Unlike the other CityLit courses I have taken part in this one has what is tantamount to a Set Book, Bryan Magee's The Great Philosophers where it scores ahead of many similar books is that the TV show which preceded to book is available to watch on-line (check them out on YouTube) and provide another level of illumination to the discussions around the selected figures.
As the course leader Scott Biagi pointed out it is difficult to imagine such a TV Programme being made today.
I've already visited the talk between Magee and Burnyeat on Plato and it helped for me to read and view but this Philosophy thing is not a simple 5 minute endeavour.
It was illuminating to see who was attending, about 15 people I estimate with slightly more males than females and a slight tendency (I think) to the 50-ish, I suppose the sort of people who Lord Bragg tries to address.
I will take a look today at the Aristotle investigation with the sole woman protagonist of the series Martha Nussbaum this afternoon nad hopefully read the relevant transcript too.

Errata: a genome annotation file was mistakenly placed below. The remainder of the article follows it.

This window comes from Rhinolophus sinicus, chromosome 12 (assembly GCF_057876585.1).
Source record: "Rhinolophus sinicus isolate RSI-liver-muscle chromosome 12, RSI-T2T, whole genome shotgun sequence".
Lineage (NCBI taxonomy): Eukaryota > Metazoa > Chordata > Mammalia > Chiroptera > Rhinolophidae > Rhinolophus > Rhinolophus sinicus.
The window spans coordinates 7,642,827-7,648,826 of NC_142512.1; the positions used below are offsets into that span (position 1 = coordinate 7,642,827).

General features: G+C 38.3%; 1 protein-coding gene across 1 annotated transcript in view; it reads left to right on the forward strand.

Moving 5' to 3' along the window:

So the first session was an Introduction to the course and included a 'quiz' to link famous Philosophers to their Schtick .
To help me feel that I've learnt something I've listed, chronologically the Person with the catchphrase we spoke about and a link which can lead to some further investigation:
Rene Descartes (1596-1650) - I think therefore I am (famous in Latin as Cogito ergo sum).
John Locke (1632-1704) The mind is a blank slate (a key experiential statement).
G.W.Leibniz (1646-1716) All is for the best in the best of all possible worlds this phrase is used in the play Candide by Voltaire.
Bishop (George) Berkeley (1685-1753) To be is to be perceived. - sometimes formulated as 'If a tree falls in the forest and no one hears it, does it make a sound?'
David Hume (1711-1776) I am nothing but a bundle or collection of different perceptions in perpetual fluxand movement - rather paradoxical this is pretty much his definition of the human mind but to make the statement perhaps needs the mind?
Immanuel Kant (1724-1804) Thoughts without content are empty; intuitions without concepts are blind.
G.W.F. Hegel (1770-1831) Truth is in the whole.
Karl Marx (1818-1883) The philosophers have only interpreted the world, in various ways; the point is to
|Fred '|god is Dead' Nietzsche|
Friedrich Nietzsche (1844-1900) God is dead - pretty much a stand out quote from the philosophers philosopher,
Ludwig Wittgenstein (1889-1951) The limits of my language are the limits of my world.
Martin Heidegger (1889-1976) We have forgotten the meaning of the question of Being.
Jean-Paul Sartre (1905-1980) Hell is other people. ( It's not about having a bad time at a party - explained somewhat here).